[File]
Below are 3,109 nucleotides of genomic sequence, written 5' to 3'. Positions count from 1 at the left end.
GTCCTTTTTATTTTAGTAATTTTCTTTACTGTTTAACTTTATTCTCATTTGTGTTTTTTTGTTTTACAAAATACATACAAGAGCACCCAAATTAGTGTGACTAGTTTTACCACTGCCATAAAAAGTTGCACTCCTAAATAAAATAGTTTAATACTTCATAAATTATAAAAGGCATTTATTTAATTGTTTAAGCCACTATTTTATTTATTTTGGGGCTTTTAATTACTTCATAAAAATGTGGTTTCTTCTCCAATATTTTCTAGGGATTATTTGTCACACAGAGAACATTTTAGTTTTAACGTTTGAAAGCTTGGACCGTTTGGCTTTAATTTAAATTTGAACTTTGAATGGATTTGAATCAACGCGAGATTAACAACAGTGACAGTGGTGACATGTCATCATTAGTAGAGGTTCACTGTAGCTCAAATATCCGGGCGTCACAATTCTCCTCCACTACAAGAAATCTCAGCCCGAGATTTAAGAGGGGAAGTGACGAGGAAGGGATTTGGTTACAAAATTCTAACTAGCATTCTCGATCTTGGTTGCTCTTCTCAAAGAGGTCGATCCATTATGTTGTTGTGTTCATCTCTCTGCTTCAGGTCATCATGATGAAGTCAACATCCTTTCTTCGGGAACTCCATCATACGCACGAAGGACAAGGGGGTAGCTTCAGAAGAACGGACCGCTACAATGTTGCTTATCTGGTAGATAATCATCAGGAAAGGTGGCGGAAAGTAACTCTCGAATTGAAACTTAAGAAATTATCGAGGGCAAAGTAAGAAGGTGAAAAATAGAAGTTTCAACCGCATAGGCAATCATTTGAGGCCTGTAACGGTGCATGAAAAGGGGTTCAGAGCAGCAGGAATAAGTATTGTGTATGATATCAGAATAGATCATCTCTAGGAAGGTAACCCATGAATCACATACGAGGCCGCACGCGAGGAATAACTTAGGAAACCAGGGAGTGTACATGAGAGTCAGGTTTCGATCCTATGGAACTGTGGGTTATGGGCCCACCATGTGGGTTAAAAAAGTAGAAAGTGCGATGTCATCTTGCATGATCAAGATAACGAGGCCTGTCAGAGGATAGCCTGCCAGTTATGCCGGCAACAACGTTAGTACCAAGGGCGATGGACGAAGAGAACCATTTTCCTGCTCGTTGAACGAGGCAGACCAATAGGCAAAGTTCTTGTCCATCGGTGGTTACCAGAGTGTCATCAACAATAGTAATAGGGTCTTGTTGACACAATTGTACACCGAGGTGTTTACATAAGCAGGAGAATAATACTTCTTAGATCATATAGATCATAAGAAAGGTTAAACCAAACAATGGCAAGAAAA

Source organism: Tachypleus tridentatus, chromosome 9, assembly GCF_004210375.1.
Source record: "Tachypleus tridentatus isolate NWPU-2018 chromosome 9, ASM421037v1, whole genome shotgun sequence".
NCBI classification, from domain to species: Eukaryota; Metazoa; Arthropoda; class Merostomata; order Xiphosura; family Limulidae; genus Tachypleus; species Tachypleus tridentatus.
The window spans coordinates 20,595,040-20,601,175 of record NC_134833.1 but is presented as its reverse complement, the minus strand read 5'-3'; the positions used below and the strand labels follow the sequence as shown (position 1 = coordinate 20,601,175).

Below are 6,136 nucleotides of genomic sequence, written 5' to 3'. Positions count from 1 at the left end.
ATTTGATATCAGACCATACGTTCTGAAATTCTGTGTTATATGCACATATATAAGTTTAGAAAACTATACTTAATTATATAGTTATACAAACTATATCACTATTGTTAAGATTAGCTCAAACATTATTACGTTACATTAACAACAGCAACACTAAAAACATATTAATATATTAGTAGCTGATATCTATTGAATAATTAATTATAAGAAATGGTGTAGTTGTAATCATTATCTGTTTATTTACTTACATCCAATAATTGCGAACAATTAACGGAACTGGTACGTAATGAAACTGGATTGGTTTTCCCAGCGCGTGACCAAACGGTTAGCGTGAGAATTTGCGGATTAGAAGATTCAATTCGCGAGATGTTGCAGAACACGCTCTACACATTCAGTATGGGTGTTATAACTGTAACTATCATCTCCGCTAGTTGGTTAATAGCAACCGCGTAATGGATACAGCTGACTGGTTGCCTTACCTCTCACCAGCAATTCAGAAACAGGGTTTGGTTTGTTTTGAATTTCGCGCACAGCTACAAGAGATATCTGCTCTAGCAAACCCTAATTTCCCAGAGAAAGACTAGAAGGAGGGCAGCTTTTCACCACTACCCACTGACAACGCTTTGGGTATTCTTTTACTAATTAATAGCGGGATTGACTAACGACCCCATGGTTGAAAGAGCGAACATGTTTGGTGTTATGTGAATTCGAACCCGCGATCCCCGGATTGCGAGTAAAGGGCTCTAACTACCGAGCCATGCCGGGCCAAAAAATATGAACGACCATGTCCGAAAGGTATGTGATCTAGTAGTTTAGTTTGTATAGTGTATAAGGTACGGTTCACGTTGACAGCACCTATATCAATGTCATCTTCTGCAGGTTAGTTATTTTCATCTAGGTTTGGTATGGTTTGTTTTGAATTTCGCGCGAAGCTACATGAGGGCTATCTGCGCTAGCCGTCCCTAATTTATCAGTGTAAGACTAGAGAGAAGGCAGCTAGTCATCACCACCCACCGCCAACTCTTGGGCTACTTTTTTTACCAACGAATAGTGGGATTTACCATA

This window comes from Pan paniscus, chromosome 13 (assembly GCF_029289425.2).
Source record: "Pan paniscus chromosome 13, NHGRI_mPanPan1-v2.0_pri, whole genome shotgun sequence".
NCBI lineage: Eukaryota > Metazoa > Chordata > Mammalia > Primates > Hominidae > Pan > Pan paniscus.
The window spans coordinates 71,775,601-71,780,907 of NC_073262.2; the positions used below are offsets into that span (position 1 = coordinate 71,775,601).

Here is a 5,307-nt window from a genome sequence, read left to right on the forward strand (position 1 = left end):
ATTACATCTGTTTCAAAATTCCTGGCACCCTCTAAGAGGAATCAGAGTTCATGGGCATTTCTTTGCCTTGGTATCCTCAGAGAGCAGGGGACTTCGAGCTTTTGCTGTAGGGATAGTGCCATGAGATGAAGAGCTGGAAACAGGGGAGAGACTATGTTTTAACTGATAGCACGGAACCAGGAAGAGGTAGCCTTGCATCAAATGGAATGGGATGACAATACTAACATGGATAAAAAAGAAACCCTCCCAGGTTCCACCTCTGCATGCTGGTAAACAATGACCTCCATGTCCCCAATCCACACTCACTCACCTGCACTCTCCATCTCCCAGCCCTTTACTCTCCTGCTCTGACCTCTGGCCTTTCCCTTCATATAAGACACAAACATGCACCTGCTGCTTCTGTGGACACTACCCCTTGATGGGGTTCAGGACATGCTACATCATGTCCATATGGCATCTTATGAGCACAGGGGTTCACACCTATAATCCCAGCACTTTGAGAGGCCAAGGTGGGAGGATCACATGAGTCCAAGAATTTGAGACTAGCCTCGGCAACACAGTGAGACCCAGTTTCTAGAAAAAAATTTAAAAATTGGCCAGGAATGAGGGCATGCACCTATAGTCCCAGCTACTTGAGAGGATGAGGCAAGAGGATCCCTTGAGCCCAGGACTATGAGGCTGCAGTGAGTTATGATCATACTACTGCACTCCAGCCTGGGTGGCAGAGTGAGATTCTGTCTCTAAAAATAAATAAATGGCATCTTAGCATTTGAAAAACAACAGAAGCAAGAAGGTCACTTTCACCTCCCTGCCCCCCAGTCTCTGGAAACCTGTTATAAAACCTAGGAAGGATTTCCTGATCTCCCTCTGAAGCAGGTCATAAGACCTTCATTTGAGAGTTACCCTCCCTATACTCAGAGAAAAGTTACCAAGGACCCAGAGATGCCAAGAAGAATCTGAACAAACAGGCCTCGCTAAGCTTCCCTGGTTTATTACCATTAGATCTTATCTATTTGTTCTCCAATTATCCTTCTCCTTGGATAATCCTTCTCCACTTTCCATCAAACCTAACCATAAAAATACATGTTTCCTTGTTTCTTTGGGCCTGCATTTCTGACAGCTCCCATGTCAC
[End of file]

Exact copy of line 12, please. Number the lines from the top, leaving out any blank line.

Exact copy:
The window spans coordinates 71,775,601-71,780,907 of NC_073262.2; the positions used below are offsets into that span (position 1 = coordinate 71,775,601).